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will be readily seen that these three views give every dimension that would be required in making the given object from drawings, that is, height, width and thickness.
In fact, the front and top views without the side view give all that is required.
In mechanical drawing, when the object is complicated, it often happens that three views must be given to thoroughly depict the work, but in plumbing, usually only the top view, or plan, and one elevation is required.
At this point it is well to state that many of our readers will no doubt have difficulty in thoroughly understanding what we have written on projection. To these we would say that even though at the outset the subject is not clear, it will become plainer as the subject advances, and that it should not be an obstacle to going on, for we shall soon deal with the subject in a way that will appeal to the plumber from a practical and not from a technical standpoint, such as the opening of a matter of this kind must be.
CHAPTER II N obtaining the views of an object, Fig. 8 shows, but if placed in some odd
that is, the projections, as they are position, such views as Fig. 9 shows will called in mechanical drawing, such have to be made.
as Fig. 7 shows in the preceding Either set of views shows the dimenarticle, it is not necessary that the sions of the object equally well, but Fig. object be placed in any particular posi- 8 is preferable, because simpler. It will tion when the views are taken. In be noticed that in which ever position the ninety-nine cases out of a hundred, how- object is placed, the two views or more ever, the object is supposed to be placed that are 'taken must be consistent. It in the position from which the views can would not do to combine the front view be most easily obtained, that is, directly of Fig. 8 with the top view of Fig. 9. facing the observer.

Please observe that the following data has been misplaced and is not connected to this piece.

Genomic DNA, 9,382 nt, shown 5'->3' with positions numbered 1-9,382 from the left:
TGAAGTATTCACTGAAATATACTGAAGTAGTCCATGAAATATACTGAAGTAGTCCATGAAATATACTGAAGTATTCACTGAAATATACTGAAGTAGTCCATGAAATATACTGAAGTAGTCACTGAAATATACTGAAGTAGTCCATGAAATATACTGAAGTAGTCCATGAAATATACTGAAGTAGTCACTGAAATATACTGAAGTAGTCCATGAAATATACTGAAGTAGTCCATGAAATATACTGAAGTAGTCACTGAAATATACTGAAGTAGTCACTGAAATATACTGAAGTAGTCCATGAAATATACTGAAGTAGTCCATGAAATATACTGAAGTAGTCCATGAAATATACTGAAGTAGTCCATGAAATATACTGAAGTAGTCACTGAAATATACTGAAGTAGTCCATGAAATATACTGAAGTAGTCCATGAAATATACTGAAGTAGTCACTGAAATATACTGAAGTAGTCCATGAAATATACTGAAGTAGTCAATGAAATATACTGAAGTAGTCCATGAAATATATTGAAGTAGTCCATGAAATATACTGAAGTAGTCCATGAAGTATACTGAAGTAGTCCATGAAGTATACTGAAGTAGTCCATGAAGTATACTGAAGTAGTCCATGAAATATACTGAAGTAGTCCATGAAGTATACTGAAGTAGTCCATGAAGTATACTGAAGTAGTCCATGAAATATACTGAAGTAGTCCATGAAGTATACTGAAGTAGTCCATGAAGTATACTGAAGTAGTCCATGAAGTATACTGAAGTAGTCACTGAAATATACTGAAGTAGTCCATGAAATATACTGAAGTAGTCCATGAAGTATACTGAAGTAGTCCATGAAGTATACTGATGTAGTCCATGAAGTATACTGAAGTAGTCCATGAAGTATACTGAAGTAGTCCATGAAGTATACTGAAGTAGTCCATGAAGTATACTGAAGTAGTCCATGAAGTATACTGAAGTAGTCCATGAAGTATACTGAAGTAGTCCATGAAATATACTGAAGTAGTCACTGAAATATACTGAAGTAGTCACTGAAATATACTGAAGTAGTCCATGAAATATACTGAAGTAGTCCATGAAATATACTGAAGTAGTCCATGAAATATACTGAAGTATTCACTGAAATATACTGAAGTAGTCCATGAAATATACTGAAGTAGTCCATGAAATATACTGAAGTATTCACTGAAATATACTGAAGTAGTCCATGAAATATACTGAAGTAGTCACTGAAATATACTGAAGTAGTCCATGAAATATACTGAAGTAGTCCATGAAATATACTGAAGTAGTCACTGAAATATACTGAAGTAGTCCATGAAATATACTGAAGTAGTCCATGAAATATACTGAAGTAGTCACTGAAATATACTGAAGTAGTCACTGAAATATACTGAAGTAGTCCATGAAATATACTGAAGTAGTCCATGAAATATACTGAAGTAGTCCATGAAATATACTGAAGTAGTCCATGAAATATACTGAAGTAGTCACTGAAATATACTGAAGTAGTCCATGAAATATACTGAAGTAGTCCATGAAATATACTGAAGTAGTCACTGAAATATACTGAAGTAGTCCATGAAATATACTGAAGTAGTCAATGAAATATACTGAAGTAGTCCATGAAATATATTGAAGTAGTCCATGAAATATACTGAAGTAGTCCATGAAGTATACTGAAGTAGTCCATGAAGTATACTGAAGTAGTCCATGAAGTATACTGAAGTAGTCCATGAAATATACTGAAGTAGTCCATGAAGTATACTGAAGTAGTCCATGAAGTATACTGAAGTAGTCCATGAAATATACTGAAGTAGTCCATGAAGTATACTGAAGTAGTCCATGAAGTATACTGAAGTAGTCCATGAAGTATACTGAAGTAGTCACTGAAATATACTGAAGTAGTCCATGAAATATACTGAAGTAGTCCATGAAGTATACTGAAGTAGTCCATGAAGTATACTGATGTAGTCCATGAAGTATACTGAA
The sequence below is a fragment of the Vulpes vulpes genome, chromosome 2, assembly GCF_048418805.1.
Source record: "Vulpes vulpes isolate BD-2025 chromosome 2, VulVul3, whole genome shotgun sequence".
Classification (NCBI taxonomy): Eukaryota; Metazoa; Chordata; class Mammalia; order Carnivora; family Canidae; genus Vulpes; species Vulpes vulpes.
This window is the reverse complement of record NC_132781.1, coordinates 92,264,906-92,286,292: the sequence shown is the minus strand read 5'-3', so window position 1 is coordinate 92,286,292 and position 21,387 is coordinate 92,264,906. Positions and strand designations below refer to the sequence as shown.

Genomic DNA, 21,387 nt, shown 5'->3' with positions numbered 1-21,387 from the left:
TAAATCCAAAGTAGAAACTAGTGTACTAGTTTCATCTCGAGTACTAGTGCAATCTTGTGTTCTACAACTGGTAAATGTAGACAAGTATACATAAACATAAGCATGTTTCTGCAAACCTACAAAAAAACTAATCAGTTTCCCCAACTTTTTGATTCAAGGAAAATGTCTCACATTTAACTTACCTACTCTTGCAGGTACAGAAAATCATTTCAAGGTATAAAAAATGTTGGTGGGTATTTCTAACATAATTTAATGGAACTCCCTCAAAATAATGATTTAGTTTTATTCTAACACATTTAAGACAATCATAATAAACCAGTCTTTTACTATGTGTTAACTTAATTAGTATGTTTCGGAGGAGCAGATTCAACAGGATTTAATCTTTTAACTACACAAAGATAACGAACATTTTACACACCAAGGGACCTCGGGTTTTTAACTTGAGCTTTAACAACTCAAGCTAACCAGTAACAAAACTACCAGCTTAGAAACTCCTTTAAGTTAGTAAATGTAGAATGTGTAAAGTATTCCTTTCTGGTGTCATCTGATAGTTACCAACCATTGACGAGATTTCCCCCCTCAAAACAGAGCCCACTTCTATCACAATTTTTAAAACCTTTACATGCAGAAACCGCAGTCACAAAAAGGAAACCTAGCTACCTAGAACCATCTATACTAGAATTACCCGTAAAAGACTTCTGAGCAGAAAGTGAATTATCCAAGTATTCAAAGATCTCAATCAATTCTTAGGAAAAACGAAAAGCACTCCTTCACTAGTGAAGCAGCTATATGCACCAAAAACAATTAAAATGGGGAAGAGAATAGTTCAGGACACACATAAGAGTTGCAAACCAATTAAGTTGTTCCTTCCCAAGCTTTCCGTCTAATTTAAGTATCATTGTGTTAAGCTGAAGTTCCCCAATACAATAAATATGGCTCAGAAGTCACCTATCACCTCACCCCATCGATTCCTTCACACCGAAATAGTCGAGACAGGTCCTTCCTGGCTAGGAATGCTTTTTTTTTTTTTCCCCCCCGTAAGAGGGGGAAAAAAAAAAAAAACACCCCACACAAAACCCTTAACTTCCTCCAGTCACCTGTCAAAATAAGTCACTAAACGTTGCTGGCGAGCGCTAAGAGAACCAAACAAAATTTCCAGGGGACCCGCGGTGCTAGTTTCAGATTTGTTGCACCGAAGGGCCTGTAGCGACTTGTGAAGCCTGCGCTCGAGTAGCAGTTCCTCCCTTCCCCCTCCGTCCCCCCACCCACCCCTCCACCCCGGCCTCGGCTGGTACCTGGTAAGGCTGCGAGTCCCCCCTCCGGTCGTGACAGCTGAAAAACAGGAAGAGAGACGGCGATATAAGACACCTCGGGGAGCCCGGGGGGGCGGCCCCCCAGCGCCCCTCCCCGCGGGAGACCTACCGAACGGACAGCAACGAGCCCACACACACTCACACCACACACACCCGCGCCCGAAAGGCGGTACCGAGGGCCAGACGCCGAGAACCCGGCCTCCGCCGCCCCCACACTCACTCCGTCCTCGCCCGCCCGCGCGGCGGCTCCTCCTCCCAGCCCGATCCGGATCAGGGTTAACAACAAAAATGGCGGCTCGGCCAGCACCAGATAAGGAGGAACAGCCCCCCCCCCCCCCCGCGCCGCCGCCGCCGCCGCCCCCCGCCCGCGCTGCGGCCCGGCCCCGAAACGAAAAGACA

With these explanations we shall leave Suppose we consider, for instance, a the subject of projection as far as its short length of steel rod having six faces. technical points are concerned, though we
If the piece is placed so that it is may have to allude to it occasionally. In squarely in front of the person making writing this series, we thoroughly apprethe drawing, with a face fully exposed, ciate the fact that very few of our readers the front and top views would be such as in all probability, have ever taken up the
subject of projection, that is, the making of working drawings, and we do not mean to scare our readers into the thought that they have got to grind away at that part of the work before being able to take up the real plumbing draw ing.
It does not require any book knowledge to do the work either. A knowledge of plumbing, an eye to proportion, and some little skill are all that is required. The two latter qualifications naturally can be obtained only by practice, and to this end we would earnestly advise our
subject, such work appears very inferior.
It is often seen, however, hardly a sketch made at examinations, indeed, that does not testify to the work. To thoroughly illustrate our meaning, we show in Fig. 10 a combination of perspective and mechanical drawing, and in Fig. 11 the same work in which nothing but me chanical drawing is to be found.